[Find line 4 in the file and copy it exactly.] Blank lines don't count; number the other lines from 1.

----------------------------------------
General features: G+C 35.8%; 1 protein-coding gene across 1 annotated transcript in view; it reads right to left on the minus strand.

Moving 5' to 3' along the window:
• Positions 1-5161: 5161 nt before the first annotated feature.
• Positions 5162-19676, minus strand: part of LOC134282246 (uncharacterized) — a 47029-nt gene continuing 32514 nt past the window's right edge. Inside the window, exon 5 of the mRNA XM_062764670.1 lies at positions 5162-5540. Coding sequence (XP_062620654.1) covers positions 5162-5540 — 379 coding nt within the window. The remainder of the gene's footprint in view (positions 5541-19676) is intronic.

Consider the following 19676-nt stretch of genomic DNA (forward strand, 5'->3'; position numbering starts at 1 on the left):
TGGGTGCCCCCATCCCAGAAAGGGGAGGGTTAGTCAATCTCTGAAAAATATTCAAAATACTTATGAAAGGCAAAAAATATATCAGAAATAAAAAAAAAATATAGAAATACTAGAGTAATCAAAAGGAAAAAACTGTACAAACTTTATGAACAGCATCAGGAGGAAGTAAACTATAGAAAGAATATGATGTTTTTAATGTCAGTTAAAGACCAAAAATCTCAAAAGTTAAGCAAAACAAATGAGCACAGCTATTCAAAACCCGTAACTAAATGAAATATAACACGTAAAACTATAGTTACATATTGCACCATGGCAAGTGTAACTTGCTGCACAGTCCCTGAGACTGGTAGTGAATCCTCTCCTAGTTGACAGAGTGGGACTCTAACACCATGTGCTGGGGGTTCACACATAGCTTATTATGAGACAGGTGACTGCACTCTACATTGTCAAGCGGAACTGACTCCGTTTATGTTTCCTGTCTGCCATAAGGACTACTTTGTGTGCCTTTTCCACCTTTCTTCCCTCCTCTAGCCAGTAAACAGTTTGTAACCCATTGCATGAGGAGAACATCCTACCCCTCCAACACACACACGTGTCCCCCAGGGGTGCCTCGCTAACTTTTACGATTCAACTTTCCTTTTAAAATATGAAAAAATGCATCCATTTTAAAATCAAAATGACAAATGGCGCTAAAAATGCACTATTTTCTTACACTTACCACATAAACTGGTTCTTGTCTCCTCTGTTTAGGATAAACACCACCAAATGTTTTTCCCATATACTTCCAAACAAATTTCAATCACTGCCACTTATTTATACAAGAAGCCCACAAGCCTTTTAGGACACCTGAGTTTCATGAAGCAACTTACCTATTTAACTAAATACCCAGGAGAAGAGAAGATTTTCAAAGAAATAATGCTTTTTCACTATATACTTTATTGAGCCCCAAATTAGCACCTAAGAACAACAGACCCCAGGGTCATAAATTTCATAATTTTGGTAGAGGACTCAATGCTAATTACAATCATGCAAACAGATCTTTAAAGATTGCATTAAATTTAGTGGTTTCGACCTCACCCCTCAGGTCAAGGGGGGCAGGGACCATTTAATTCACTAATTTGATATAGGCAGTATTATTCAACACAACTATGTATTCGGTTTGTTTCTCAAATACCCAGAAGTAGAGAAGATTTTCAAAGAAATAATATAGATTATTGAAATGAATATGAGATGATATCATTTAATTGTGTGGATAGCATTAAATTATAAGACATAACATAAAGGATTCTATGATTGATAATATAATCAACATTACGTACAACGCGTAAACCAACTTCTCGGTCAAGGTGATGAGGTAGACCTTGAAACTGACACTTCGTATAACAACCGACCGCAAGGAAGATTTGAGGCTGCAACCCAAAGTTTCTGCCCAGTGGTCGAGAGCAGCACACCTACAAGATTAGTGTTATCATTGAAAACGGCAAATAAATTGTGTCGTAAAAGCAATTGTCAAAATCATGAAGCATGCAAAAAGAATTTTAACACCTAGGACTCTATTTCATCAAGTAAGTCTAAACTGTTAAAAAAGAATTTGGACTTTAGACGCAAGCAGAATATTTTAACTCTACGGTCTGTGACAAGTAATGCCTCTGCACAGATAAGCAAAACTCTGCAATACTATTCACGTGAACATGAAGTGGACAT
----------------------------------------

• Positions 5162-19676, minus strand: part of LOC134282246 (uncharacterized) — a 47029-nt gene continuing 32514 nt past the window's right edge. Inside the window, exon 5 of the mRNA XM_062764670.1 lies at positions 5162-5540. Coding sequence (XP_062620654.1) covers positions 5162-5540 — 379 coding nt within the window. The remainder of the gene's footprint in view (positions 5541-19676) is intronic.